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News Daily: What drove the Las Vegas killer?

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Las Vegas shooting: Police look for answers

Why? What could possibly have motivated Stephen Paddock, a retired accountant, to open fire from a balcony above a Las Vegas music festival, killing at least 59 people and injuring more than 500?

Police found 23 guns in Paddock's hotel room, but have not discovered any connection to international terrorism, despite a claim of involvement from so-called Islamic State. President Donald Trump described the act as "pure evil" and some investigators say there is reason to believe the gunman, 64, had a history of psychological problems.

Meanwhile, searches have uncovered explosives at Paddock's home in a retirement community in the small town of Mesquite, north east of Las Vegas. There is a second house in northern Nevada which Swat teams are due to check for booby-traps before carrying out a search.

The authorities have yet to confirm the identities of any of the people killed, but Jordan McIldoon, 23, from British Columbia in Canada, has been named as a victim of the attack by CBC News. Here's what we know so far about the shooting.

Analysis: How Trump turned against gun control

By Anthony Zurcher, North America reporter

As Donald Trump began more seriously contemplating a bid for the Republican presidential nomination, his views on gun control changed. By the time he announced his entry into the race in 2015, he was well within the mainstream of the Republican Party, which views most forms of additional gun regulation as a violation of Second Amendment constitutional protections. It was Mr Trump's way of establishing his conservative cultural bona fides - proving that he wasn't the big-city liberal he had at times seemed.

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Johnson to give Tory conference speech

Foreign Secretary Boris Johnson and Brexit Secretary David Davis are to address the Conservative Party conference in Manchester later. Mr Johnson told the BBC's Newsnight that, contrary to reports of cabinet divisions over Brexit, senior ministers were "totally united behind every comma, every full stop, every syllable" of the speech the prime minister gave in Florence on the subject last month. Meanwhile, Theresa May is to promise to confront "uncomfortable truths" when a report she has commissioned on the treatment of people from ethnic minorities in the UK is published next week.

Musician Tom Petty dies

As the lead singer of Tom Petty and The Heartbreakers, he was known for hits including American Girl, Breakdown, Free Fallin', Learning to Fly and Refugee. Tom Petty, who also found success as a solo artist and performed with the Travelling Wilburys during the late 1980s, has died aged 66. "It's shocking, crushing news," Bob Dylan, a fellow Wilbury, told the Los Angeles Times. "I thought the world of Tom. He was great performer, full of the light, a friend, and I'll never forget him."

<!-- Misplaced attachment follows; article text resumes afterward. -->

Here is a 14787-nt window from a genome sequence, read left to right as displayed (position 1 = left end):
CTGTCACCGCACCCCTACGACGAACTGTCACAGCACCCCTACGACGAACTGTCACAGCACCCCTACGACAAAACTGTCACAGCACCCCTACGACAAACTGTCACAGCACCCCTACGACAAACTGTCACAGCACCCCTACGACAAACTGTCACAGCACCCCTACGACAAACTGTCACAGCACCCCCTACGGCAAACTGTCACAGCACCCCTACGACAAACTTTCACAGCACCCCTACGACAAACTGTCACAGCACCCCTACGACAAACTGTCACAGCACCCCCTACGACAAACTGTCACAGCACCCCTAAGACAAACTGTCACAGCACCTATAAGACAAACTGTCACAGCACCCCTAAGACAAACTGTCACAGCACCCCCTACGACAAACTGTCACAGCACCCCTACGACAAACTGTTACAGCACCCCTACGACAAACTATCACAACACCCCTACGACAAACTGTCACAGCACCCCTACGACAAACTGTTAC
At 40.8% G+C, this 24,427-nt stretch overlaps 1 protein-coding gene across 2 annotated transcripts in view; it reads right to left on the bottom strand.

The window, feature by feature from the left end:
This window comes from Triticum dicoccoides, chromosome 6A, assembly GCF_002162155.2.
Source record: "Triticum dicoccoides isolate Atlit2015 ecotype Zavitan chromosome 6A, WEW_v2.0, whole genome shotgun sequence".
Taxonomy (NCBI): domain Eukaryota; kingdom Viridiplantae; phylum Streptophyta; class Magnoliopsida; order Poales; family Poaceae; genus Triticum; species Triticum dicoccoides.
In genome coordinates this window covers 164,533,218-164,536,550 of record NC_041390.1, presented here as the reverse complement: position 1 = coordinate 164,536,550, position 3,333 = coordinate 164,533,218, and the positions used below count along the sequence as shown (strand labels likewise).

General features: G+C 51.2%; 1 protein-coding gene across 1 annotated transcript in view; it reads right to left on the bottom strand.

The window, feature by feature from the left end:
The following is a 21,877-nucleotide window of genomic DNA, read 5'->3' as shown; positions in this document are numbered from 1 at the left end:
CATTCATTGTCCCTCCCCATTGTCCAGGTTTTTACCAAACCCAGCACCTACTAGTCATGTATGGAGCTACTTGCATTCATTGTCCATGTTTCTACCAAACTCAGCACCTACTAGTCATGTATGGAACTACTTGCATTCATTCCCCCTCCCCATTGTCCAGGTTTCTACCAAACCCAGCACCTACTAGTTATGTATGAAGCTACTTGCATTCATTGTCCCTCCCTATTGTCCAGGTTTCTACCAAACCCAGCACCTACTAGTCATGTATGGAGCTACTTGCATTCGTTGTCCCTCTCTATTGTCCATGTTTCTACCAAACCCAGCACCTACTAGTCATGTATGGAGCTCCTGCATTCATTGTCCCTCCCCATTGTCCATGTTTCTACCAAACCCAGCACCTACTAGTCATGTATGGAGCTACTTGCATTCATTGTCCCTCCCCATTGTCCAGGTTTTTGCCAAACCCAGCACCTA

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Media captionHere's what's coming up in Tuesday's news.

What the papers say

The newspapers react to the shooting in Las Vegas, the Times and the Daily Telegraph, in their headlines, echoing the words of President Donald Trump in calling it an "act of pure evil". "What turned Mr Normal into a mass killer?" asks the Daily Mail, while the Sun quotes the advice given to concert-goers caught up in the gunfire: "Run." The i describes it as "America's worst ever shooting". Meanwhile, the Financial Times looks at the government's efforts to get home the 110,000 UK tourists currently abroad following the collapse of Monarch Airlines, with the Daily Mirror calling the "rescue" the "biggest since Dunkirk".

Daily digest

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Today's lookahead

Today Members of the RMT union at Southern, Merseyrail, Arriva Rail North and Greater Anglia are walking out for 24 hours amid disputes over staffing and driver-only trains.

10:45 The winner of the Nobel Prize for Physics is announced.

14:45 The Welsh government outlines its spending plans for the year 2018/19.

On this day

1995 Former American football star and Hollywood actor OJ Simpson is found not guilty of the murders of his ex-wife Nicole and her friend Ronald Goldman.

From elsewhere

The Puerto Rican island cut off from the world (New York Times)

Life after a mercury-poisoning disaster (Independent)

Tiny robots will inspect and fix jet engines from the inside (Economist)

The curious life of an extra (The Atlantic)

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